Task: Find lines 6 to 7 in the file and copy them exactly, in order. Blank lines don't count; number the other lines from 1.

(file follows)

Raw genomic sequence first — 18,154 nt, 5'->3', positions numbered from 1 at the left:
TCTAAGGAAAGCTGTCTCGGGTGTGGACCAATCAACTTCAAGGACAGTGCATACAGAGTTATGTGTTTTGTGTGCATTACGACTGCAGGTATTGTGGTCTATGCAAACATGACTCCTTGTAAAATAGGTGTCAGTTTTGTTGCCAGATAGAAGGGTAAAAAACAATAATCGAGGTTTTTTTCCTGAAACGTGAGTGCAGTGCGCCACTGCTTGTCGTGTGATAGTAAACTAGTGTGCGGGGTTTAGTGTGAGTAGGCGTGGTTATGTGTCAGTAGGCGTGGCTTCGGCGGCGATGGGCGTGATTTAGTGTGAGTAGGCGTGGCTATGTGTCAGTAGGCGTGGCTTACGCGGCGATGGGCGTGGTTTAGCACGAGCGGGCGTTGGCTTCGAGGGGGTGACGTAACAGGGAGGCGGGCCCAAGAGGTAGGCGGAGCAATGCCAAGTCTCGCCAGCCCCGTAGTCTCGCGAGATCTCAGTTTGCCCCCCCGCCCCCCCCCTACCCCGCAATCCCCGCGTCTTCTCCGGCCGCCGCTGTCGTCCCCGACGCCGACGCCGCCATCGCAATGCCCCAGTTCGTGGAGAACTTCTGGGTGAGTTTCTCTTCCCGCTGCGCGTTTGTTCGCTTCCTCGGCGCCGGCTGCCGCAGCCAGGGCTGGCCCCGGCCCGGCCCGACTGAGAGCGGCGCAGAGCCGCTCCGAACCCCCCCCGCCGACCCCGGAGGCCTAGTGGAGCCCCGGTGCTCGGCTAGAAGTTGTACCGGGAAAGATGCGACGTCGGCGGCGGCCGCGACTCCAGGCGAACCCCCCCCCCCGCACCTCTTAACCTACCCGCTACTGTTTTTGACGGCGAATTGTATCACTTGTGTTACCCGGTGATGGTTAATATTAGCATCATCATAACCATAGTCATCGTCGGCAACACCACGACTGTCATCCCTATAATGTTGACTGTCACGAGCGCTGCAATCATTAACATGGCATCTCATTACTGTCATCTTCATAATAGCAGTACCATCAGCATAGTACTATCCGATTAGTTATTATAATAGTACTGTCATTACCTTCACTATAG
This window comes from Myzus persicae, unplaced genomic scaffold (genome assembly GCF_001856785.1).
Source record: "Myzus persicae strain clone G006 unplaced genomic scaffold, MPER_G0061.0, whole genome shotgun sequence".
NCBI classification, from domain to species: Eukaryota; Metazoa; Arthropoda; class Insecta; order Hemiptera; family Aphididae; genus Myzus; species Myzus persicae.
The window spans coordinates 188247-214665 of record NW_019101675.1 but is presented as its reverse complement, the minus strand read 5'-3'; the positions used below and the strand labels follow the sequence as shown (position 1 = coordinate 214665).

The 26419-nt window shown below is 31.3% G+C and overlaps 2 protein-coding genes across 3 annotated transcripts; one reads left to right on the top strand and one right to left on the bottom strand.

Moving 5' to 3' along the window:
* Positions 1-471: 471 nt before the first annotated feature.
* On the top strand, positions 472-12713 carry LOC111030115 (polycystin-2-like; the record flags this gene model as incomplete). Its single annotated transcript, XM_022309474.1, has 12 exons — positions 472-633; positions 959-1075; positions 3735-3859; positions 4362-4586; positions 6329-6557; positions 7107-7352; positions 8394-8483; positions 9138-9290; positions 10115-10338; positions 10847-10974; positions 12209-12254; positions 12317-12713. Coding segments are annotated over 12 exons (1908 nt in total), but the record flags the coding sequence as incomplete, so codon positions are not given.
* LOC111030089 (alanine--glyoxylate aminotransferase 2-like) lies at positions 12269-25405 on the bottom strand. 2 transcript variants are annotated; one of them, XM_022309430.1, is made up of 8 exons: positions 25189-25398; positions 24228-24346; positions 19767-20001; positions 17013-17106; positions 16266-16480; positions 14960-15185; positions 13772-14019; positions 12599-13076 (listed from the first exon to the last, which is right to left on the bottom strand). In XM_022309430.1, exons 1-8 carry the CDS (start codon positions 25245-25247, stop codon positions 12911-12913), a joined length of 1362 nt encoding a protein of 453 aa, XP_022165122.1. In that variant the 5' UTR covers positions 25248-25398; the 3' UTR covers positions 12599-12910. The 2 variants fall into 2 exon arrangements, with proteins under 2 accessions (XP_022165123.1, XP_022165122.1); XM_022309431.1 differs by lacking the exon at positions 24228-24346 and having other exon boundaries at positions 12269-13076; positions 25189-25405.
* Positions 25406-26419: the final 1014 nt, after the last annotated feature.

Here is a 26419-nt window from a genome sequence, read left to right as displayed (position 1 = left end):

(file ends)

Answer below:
The window spans coordinates 188247-214665 of record NW_019101675.1 but is presented as its reverse complement, the minus strand read 5'-3'; the positions used below and the strand labels follow the sequence as shown (position 1 = coordinate 214665).

The 26419-nt window shown below is 31.3% G+C and overlaps 2 protein-coding genes across 3 annotated transcripts; one reads left to right on the top strand and one right to left on the bottom strand.